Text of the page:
Press play to hear conversations with and among friends (best quality is with earphones):

(scroll below to view upcoming conversations)

Please Note: These conversations may contain “real” language, reflecting the experiences and frustrations of loss and delay that have affected our friends along the way.  NO RIGHTS GRANTED THESE RECORDINGS ARE THE PROPERTY OF DRUG WAR SURVIVORS ABBOTSFORD CHAPTER.



May 1 2018

Facilitator: Kiah Ashley

“You know I hate that one word they used to use all the time, marginalized…” –(jump to 13:19 to listen)

“I love Tuesdays” –(jump to 27:40 to listen)

At the end of each meeting we end with a moment of silence and if we choose, speak the name of those we lost.  –(jump to 48:15 to listen)


Drug User Groups

May 8, 2018

Guest Facilitators: The Canadian Association of people who use Drugs (CAPUD) and The Western Aboriginal Harm Reduction Society (WAHRS) 

“That’s the one thing about VANDU and a drug user group is that it gives you the opportunity to learn things, to do things, now I do reports and write letters…” –(jump to 28:26 to listen)

“….as soon as I was given an opportunity to be who I was and represent the people who aren’t as comfortable speaking out who they are or what they are, my drug use changed.  I didn’t have anymore shame I didn’t have any more guilt so I didn’t have anymore paranoia, I wouldn’t jones.  If I don’t have the money anymore I don’t use.  I don’t do anything for it but that’s only because I’ve had the opportunity to be a drug user group and expand on it.” –(jump to 29:00 to listen)

“Something that I’ve noticed is that doctors are not immune to stigma either. “ –(jump to 37:50 to listen)



May 22, 2018

Facilitator: Doug Smith

“…that’s the same with me you know,  he just cut me off completely because he assumed I was going to sell my pills, which turned my life into hell, right.” –(jump to 33:07 to listen)

“…you don’t just have to be homeless because something happened to me last week, some transphobic asshole attacked me and I was treated like garbage by the police because I’m not part of the status quo.” –(jump to 4:33 to listen)

“I got severe chronic, recurrent acute pancreatitis and as I grew up, my family always had a lot of money, property and what not. Well when my dad died of cancer, my stepmom went crazy and she, she lost all the money…property, everything. Well I was on a high dose of morphine for fifteen years when all that happened, I ended up going crazy myself because my dad passed away and I was all pissed off and ended up on the streets selling drugs and you know, and I ended up in jail and when I ended up in jail I got cut off. But then I ended up in the Downtown Eastside. And because, because I got cut off  I was on the street and then all of a sudden they’re kicking me out of the hospitals, security’s comin and kicking me out, they’re phoning the cops on me, you know what I mean? Like after that, I never got another prescription for morphine. Ever. And I still had a really bad acute pancreatitis. And at the time I was, I was going through an acute episodes right? Which I needed to be hospitalized for. And they just kicked me out. They did not care. They don’t care about people.” –(jump to 31:31 to listen)


Enforcement and By-law experiences

Tuesday June 5, 2018

Facilitators: Steering Committee Members  Harvey and Nick Zirowski

“…at tent city we were just starting to form a community, we were starting to act and to communicate with each other again. Whereas right now they spread us all out so we’re losing track of that and we’re trying to build this up again, within these rooms.”–(jump to 0:23 to listen)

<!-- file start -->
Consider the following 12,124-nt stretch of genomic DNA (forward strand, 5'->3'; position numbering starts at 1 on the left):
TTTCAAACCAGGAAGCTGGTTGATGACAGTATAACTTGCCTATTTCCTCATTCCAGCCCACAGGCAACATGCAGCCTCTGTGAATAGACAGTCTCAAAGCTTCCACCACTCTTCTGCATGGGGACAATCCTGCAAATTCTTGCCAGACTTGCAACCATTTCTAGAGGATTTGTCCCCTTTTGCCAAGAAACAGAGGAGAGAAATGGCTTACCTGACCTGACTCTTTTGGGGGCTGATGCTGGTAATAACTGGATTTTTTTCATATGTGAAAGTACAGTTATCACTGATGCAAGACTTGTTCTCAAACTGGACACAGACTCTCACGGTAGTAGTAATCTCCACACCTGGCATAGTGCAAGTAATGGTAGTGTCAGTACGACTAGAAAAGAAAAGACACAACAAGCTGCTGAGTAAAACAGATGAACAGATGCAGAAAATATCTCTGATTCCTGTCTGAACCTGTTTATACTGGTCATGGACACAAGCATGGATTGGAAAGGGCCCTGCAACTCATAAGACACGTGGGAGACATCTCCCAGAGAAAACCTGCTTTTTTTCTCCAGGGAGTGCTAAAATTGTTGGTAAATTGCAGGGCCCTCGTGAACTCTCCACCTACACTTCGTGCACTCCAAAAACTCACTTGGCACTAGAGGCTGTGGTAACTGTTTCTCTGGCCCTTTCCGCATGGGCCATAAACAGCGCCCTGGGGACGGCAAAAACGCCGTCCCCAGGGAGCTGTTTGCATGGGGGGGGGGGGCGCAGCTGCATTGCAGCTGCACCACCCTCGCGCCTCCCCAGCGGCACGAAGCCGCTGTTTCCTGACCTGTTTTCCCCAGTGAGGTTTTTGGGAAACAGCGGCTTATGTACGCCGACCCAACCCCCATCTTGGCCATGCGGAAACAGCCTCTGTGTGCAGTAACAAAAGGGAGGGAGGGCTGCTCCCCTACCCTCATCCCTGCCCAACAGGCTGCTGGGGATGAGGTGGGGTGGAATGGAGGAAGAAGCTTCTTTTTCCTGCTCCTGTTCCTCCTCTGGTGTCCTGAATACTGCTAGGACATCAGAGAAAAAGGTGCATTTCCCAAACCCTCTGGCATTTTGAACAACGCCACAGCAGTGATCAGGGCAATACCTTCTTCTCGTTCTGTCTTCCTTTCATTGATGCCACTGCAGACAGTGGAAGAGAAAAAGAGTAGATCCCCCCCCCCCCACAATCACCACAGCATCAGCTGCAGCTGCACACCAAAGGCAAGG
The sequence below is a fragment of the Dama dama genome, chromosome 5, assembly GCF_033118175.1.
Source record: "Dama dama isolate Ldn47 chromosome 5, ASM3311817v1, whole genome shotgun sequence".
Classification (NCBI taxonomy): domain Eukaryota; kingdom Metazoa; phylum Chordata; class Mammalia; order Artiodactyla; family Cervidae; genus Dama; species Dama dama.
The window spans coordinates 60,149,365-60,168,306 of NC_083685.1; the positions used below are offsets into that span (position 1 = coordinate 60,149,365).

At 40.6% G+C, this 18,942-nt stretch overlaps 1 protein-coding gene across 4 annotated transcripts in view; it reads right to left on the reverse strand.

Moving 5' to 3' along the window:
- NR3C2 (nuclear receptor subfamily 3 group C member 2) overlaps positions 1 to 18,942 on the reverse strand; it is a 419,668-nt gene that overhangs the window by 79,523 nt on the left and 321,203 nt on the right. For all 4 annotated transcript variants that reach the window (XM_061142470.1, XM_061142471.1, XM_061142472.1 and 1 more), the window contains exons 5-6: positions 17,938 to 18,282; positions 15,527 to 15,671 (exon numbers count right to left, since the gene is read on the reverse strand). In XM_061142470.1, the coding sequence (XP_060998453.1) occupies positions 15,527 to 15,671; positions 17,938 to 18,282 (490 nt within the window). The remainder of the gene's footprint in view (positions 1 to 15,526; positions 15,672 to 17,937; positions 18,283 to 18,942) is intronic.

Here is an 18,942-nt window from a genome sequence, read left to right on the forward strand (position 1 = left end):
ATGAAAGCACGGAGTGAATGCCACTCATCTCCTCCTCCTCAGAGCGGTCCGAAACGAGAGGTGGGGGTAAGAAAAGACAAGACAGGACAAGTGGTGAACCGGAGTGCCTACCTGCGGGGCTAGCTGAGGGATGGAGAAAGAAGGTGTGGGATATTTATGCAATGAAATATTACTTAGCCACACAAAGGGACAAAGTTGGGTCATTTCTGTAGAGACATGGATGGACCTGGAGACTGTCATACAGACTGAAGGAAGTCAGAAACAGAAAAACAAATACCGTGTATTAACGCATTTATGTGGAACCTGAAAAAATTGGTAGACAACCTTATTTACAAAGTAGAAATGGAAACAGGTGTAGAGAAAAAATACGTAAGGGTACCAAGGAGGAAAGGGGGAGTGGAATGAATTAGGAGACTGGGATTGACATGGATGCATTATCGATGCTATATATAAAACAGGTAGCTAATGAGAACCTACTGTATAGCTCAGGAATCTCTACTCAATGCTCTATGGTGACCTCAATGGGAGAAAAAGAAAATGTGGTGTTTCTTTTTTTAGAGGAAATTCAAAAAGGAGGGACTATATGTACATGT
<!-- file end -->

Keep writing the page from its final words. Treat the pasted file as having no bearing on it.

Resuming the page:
Marijuana Legalization and Overdose Prevention

Tuesday June 19, 2018

Guest Facilitator: Jonathon Heidt, Ph.D. Assistant Professor. Criminology & Criminal Justice

“It didn’t occur to me that you would substitute, that you could substitute opiods for cannabis.” –(jump to 3:13 to listen)

“So I, when I would start getting crazy, whether they were mental or physical, Id smoke a joint and after smoking a joint, I can tell you right now the last thing I felt like doing was sticking a rig in my arm, my mind was just not there.” -(jump to 6:45 to listen)

“For alot of users out there its pain you’re trying to be distracted from your pain, whether it’s internal or whatever, and for me, yes, I have a physical illness. Yes, I have marijuana prescribed, but I tell you right now, I use it for my mental health more than anything else.” –(jump to 35:35 to listen)



Recommended Readings (click to view): 

Cannabis for Crack

Going to Pot -The impact of dispensary closures on crime

Rational Cannabis Intervention

MML- Opioid deaths


How Protest Camps Work

Tuesday July 10, 2018 

Facilitator: Laura and Dave from Alliance Against Displacement
Dwayne, an Anita Place resident (the tent city in Maple Ridge) 

Tuesday July 17, 2018 

TOPIC: Self Care – Looking out for No 1

The work supporting people with addictions has become much more stressful as a result of fentanyl poisoning the drugs supplied on the street. Workers encounter many more critical incidents and pay a personal price in terms of their physical health, relationships and overall wellness. This dialogue will explore strategies for maintaining health in the face of chronic stress and critical incidents and why it’s so hard to protect and maintain our wellness.

Guest Facilitator:  Mena Beatch and Patrick Storey of the Provincial Overdose Mobile Response Team will share their experience and ideas on this crucial topic.

Tuesday July 24, 2018 

TOPIC: Business Engagement

Guest Facilitator:  Doug Smith and Amanda Bonella

Tuesday July 31, 2018    

TOPIC: Harm Reduction 

Guest Facilitator:  Lianne Radmore, BGS, MA (student) Harm Reduction Coordinator, Fraser East





…more coming in the fall check back.